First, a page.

Romanticism largely began as a reaction against the prevailing Enlightenment ideals of the day. Inevitably, the characterization of a broad range of contemporaneous poets and poetry under the single unifying name can be viewed more as an exercise in historical compartmentalization than an attempt to capture the essence of the actual ‘movement’. Indeed, the term “Romanticism” did not arise until the Victorian period.
Nonetheless, poets such as William Wordsworth were actively engaged in trying to create a new kind of poetry that emphasized intuition over reason and the pastoral over the urban, often eschewing modern forms and language in an effort to use ‘new’ language. An early exponent was Robert Burns, who is generally classified as a proto-Romantic poet and influenced Wordsworth and Samuel Taylor Coleridge. Burns’s Poems, Chiefly in the Scottish Dialect was published in April 1786 and included “The Two Dogs,” “Address to the Deil,” “To a Mountain Daisy,” and the widely anthologized “To a Mouse.”
Wordsworth himself in the Preface to his and Coleridge’s Lyrical Ballads defined good poetry as “the spontaneous overflow of powerful feelings,” though in the same sentence he goes on to clarify this statement by asserting that nonetheless any poem of value must still be composed by a man “possessed of more than usual organic sensibility [who has] also thought long and deeply”. Thus, though many people seize unfairly upon the notion of spontaneity in Romantic Poetry, one must realize that the movement was still greatly concerned with the pain of composition, of translating these emotive responses into the form of Poetry. Indeed, Samuel Taylor Coleridge, another prominent Romantic poet and critic in his On Poesy or Art sees art as “the mediatress between, and reconciler of nature and man”. Such an attitude reflects what might be called the dominant theme of Romantic Poetry: the filtering of natural emotion through the human mind in order to create art, coupled with an awareness of the duality created by such a process.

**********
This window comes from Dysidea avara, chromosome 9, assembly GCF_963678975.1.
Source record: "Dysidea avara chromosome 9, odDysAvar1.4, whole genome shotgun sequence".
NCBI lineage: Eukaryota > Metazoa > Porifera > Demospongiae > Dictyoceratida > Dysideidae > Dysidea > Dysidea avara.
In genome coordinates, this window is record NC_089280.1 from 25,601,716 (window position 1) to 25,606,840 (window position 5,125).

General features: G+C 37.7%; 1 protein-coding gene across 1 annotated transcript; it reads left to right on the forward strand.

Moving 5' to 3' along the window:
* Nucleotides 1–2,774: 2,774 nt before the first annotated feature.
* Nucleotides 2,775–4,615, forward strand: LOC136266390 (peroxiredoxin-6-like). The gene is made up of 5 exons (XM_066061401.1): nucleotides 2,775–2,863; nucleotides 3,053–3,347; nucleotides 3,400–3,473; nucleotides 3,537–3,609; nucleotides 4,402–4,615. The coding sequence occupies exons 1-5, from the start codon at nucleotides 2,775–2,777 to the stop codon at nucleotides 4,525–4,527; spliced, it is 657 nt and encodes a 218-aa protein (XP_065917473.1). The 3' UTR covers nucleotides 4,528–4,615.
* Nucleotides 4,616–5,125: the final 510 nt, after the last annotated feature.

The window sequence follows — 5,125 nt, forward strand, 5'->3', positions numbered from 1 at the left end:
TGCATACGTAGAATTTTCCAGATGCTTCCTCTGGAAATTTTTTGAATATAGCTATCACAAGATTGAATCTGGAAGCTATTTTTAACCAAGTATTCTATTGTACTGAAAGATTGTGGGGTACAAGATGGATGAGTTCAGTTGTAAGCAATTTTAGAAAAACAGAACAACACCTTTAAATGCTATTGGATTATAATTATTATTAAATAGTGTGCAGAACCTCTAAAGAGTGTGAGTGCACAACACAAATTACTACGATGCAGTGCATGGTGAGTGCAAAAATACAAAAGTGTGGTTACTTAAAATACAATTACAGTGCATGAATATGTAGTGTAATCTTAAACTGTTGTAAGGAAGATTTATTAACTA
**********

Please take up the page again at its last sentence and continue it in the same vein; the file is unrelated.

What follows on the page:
1 Major Romantic poets
• Brazil: Álvares de Azevedo, Castro Alves, Casimiro de Abreu, Gonçalves Dias • England: William Blake, George Gordon Byron, Samuel Taylor Coleridge, Percy Bysshe Shelley, William Wordsworth, John Keats • United States: Henry Wadsworth Longfellow, Ralph Waldo Emerson
What are the characteristics of romantic poetry?
Give examples of who were the romantic poets?
Lyrical Ballads, with a Few Other Poems is a collection of poems by William Wordsworth and Samuel Taylor Coleridge, first published in 1798 (see 1798 in poetry) and generally considered to have marked the beginning of the English Romantic movement in literature. The immediate effect on critics was modest, but it became and remains a landmark, changing the course of English literature and poetry.
Most of the poems in the 1798 edition were written by Wordsworth, with Coleridge contributing only four poems to the collection, including one of his most famous works, “The Rime of the Ancient Mariner”. (Additionally, although it is only the two writers that are credited for the works, William’s sister Dorothy Wordsworth influenced William’s poetry immensely because he studied her diary which held powerful descriptions of everyday surroundings).
A second edition was published in 1800, in which Wordsworth included additional poems and a preface detailing the pair’s avowed poetical principles. Another edition was published in 1802, Wordsworth added an appendix titled Poetic Diction in which he expanded the ideas set forth in the preface.
Wordsworth and Coleridge set out to overturn what they considered the priggish, learned and highly sculpted forms of eighteenth century English poetry and bring poetry within the reach of the average person by writing the verses using normal, everyday language. They...
Please join StudyMode to read the full document